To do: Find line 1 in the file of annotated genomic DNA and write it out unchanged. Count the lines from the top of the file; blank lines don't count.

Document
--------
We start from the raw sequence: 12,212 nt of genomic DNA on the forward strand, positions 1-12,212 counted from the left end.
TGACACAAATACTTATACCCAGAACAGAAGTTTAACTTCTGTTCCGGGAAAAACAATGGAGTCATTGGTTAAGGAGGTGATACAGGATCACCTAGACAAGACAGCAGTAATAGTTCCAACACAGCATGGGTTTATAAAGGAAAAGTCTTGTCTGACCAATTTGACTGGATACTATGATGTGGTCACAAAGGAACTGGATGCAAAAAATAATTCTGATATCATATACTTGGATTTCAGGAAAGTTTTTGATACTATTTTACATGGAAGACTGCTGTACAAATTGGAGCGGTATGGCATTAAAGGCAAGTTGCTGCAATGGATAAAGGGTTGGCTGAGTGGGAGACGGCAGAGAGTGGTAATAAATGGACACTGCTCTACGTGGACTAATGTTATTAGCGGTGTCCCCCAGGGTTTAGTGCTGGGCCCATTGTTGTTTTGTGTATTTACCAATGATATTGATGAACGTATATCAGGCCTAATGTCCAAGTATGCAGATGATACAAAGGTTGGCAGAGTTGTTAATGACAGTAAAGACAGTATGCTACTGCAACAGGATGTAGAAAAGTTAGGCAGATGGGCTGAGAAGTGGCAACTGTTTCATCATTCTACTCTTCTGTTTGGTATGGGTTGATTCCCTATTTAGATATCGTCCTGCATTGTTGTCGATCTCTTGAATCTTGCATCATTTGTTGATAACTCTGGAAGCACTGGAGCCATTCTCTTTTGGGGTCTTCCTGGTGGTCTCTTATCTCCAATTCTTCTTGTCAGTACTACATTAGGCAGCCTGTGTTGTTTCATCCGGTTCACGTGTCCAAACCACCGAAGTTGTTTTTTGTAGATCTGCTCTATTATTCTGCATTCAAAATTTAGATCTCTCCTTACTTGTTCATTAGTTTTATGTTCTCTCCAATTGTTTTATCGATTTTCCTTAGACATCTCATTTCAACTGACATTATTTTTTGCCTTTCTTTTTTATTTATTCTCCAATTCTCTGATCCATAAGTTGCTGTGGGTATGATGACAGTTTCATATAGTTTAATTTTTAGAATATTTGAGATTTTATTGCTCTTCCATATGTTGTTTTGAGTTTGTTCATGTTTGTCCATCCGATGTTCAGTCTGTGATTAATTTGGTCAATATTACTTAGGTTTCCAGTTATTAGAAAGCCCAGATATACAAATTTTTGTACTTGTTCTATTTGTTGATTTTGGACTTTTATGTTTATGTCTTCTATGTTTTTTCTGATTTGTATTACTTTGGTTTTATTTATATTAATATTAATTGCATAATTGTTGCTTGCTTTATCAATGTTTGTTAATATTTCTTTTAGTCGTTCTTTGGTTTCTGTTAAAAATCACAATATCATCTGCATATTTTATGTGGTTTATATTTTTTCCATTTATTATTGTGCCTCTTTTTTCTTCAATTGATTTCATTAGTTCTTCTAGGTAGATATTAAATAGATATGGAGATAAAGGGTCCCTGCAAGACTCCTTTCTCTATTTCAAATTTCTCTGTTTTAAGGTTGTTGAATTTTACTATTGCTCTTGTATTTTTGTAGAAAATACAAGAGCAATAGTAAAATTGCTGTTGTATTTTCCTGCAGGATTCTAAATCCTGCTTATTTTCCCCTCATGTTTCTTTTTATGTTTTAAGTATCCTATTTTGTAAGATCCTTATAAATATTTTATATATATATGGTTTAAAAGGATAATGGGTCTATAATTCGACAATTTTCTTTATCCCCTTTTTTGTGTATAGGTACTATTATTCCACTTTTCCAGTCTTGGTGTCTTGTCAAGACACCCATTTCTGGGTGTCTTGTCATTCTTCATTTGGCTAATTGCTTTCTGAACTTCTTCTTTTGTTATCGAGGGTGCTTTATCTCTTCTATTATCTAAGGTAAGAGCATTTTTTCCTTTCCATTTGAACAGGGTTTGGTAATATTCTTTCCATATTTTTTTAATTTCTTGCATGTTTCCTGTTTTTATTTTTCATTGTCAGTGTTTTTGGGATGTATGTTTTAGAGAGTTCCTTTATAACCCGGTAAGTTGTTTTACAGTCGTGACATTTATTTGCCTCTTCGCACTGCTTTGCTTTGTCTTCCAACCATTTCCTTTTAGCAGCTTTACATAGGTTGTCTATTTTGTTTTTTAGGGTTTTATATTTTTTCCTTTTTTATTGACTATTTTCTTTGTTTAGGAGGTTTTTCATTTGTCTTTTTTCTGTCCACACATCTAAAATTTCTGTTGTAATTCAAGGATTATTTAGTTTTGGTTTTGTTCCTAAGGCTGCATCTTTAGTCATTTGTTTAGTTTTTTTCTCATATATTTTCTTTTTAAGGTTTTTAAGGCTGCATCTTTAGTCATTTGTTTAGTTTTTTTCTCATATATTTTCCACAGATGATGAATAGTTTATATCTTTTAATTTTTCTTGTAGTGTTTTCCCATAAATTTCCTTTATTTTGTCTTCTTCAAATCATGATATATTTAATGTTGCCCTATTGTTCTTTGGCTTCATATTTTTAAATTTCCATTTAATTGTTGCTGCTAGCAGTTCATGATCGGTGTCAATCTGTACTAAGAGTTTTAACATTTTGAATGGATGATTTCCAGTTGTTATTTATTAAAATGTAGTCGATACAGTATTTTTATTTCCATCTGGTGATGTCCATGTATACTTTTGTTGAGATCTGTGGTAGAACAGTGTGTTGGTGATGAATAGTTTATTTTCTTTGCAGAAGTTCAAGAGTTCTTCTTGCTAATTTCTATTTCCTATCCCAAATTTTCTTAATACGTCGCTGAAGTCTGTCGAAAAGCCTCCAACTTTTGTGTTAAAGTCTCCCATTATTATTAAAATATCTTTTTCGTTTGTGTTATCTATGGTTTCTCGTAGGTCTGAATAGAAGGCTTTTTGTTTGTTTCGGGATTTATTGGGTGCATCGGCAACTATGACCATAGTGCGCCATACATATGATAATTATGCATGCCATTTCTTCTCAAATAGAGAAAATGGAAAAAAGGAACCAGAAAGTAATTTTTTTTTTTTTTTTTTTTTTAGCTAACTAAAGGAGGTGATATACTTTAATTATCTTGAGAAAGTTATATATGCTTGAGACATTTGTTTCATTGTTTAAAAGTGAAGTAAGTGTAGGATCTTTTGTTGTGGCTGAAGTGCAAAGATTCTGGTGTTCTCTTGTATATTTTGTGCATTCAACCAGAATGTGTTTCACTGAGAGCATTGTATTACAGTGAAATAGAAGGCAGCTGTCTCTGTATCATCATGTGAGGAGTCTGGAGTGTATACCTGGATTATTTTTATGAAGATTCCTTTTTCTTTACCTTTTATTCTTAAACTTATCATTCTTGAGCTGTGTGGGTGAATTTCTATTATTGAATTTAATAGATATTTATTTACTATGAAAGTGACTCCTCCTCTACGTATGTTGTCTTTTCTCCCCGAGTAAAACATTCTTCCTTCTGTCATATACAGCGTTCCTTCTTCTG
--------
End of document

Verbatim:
We start from the raw sequence: 12,212 nt of genomic DNA on the forward strand, positions 1-12,212 counted from the left end.